• For a good Tourlou do not to stir during simmering to avoid breaking the vegetable as it softens.
  • The tomatoes should have enough juice for all the vegetable to cook but halfway through cooking check if you need to add a couple of Tbsp of water to make sure the potatoes cook.
  • Replace potatoes with other root vegetable such as parsnip if you like.
  • I prefer cooking Tourlou with more aubergine and one courgette.
  • Use any vegetable you like. Okra is fantastic in tourlou but might take a bit longer to cook.
  • For Briam use the same ingredients, add a little bit of water and cover a baking tray with foil. Slow cook for about an hour in the oven.

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Is-really-a-stew! (Ishtu Keralan stew/soup)

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I was in Kerala in October 2012 and it was a delight in more ways than I could ever begin to describe.

One of the reasons is of course that Keralan cuisine is at the top end of the eating experiences that India could offer you. Kerala is in some ways gourmet India, a land blessed with tropical fruits, vegetable and spices and the starting points of many trails of wealth and cultural influence. If you are a culture vulture, a foodie, and a seeker of genuine community spirit, serenity and natural diversity you should make some time to visit Keralan land.
The stew dish I am introducing today is not one I tried when in Kerala- when by the way I was delighted to wake up to savoury rice puddings with egg curry for breakfast.

I learned how to cook Istoo on my return to Wales and whilst reading Vijayan Kannampilly’s, Keralan Cookbook. It is very easy to make, it is light and nutritious, and below is my fish version of it, which I hope you enjoy.

Istoo ingredients for six

700gr white fish (skinless and bones) [1]
3-4 medium potatoes , cubed (3cm cubes)
100-150g finely chopped ginger
1-2 coarsely chopped medium onions
1 finely chopped chili pepper
1 stalk of fresh curry leaves or a handful of dried curry leaves
2-3 tbsp coconut oil or vegetable oil
250-200g spinach
2-3 tins of coconut milk
Salt and pepper (about 1 tsp each)

Preparation

Place the potatoes, ginger, onions, chili in a deep pot and add enough boiling water to cover the ingredients.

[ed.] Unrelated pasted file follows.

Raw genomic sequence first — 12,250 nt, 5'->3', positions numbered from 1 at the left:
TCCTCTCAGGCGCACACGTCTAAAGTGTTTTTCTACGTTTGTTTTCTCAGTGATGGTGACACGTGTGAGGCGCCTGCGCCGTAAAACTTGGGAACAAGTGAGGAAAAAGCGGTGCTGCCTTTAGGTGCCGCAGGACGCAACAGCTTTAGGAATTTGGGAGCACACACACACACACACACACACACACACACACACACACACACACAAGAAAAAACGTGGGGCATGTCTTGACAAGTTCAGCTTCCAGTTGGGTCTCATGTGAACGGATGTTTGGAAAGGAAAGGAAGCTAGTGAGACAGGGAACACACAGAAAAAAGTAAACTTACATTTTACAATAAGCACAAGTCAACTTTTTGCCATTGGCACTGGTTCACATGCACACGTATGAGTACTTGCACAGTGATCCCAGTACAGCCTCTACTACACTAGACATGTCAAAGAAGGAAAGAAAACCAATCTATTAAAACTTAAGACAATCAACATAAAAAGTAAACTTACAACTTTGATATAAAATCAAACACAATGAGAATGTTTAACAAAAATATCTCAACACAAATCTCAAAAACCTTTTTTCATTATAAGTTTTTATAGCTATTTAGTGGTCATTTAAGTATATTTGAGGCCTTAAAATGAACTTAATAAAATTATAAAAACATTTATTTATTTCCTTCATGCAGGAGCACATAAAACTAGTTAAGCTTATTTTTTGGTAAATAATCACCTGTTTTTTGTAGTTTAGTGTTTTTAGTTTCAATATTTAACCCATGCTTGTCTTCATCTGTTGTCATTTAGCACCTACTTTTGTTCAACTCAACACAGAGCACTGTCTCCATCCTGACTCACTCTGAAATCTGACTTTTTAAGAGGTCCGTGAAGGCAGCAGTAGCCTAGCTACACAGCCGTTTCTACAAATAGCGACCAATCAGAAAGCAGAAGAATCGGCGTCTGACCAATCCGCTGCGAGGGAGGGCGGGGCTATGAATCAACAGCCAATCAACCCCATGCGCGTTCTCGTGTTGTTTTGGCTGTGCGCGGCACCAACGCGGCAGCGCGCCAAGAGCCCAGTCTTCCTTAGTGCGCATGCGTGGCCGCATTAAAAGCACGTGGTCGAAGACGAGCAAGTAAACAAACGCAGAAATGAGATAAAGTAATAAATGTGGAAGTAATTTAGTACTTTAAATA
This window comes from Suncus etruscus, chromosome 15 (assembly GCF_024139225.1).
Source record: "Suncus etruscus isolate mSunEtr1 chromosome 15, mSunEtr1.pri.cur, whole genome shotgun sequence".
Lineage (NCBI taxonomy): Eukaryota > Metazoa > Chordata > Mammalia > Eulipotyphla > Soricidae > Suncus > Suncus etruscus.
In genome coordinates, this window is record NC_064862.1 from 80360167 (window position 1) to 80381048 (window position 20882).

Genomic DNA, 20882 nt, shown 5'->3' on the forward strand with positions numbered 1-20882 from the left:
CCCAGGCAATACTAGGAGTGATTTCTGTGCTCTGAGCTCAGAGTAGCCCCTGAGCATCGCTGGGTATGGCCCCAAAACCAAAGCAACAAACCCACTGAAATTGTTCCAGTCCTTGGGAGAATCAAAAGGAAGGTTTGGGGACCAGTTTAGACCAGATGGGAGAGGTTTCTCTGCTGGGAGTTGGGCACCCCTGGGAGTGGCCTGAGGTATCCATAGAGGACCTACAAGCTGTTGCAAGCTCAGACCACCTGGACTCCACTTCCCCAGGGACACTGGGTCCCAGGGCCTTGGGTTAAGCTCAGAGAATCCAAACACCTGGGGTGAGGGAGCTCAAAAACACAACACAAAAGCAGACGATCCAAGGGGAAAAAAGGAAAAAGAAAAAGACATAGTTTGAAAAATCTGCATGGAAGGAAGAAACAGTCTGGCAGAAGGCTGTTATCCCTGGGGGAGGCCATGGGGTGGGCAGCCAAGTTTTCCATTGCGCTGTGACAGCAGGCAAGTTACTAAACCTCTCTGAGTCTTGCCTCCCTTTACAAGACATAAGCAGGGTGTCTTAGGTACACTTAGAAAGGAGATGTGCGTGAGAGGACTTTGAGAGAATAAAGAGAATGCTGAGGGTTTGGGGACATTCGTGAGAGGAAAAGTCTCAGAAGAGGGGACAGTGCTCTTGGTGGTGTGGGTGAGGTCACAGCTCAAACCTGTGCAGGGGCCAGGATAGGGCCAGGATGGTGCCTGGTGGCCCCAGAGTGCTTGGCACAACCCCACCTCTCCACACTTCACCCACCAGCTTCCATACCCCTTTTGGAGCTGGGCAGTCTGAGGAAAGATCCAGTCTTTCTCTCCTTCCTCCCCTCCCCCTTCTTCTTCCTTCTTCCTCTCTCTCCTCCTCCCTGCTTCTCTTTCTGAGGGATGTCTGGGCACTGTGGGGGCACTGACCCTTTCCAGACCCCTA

Season and simmer until the potatoes are just soft.

Add the fish cubed in big chunks, and if the fish is not covered add some more boiling water.

Simmer for another 5 minutes or until the fish is cooked.

Stir in the coconut milk, add the coconut leaves and heat to a low simmer [2].

Option: add the washed spinach leaves to the stew as you do this.

Once the stew has reached its simmer turn the heat off.

Heat the coconut separately or other oil and pour it in.

Taste and season more if necessary before serving .

Notes

[1] You can find out about what fish you should consume to minimise your impact on our sees at the Marine Conservation Society’s website: http://www.goodfishguide.co.uk/. Look for alternatives to monkfish for this stew.

[2] You can add two of the coconut milk tins and some water for a thicker stew that is not as strong in coconut flavor. Or for a more soup-like version of the stew add some three tins of coconut milk and some more water.

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Back to a classic: tomato sauce

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I can think of a few things as comforting as a tasty tomato sauce poured generously over spaghetti. So for your convenience here is the quick recipe that has received top hits from all of Lia’s Kitchen readers in 2012.

https://liaskitchen.com/basic-tomato-sauce/

And if you fancy a variation don’t forget another favourite: Lia’s Kitchen carrot and tomato red sauce.

Enjoy!

Made in Aberaeron: Vegetarian red ‘carrot’ pasta sauce

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We found the main ingredient for this new red carrot pasta sauce at the roadside between Temple Bar and Criblyn villages in Ceredigion, Wales.

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A compulsory stop to find our bearings and the way to the little thatched cottage that would be our home for the weekend revealed a roadside stall with bunches of fresh organic carrots, homemade jams and eggs. This was still one of those places where you are trusted to pick what you want and leave the money.

We arrived ravenous at the cottage with a bunch of fresh small organic carrots, and fettuccine pasta, tinned plum tomatoes, the basics of garlic, salt and pepper, and the luxury of cinnamon in our travel cook box.

The recipe came together in my mind when I remembered an interview of Anna del Conte, the Italian food writer who raised awareness of Italian cuisine in the UK in the late 70s, and her mention to finely chopped carrots as a main ragu ingredient.

I coarsely grated the carrots for my recipe to infuse the sauce with the bright orange colour and the organic carrot flavours of this star ingredient. The result: a pure delight and a fool-proof vegetarian ragu sauce that is guaranteed to please and comfort. Yum!

Ingredients

  • 7-8 small and fresh organic carrots, coarsely grated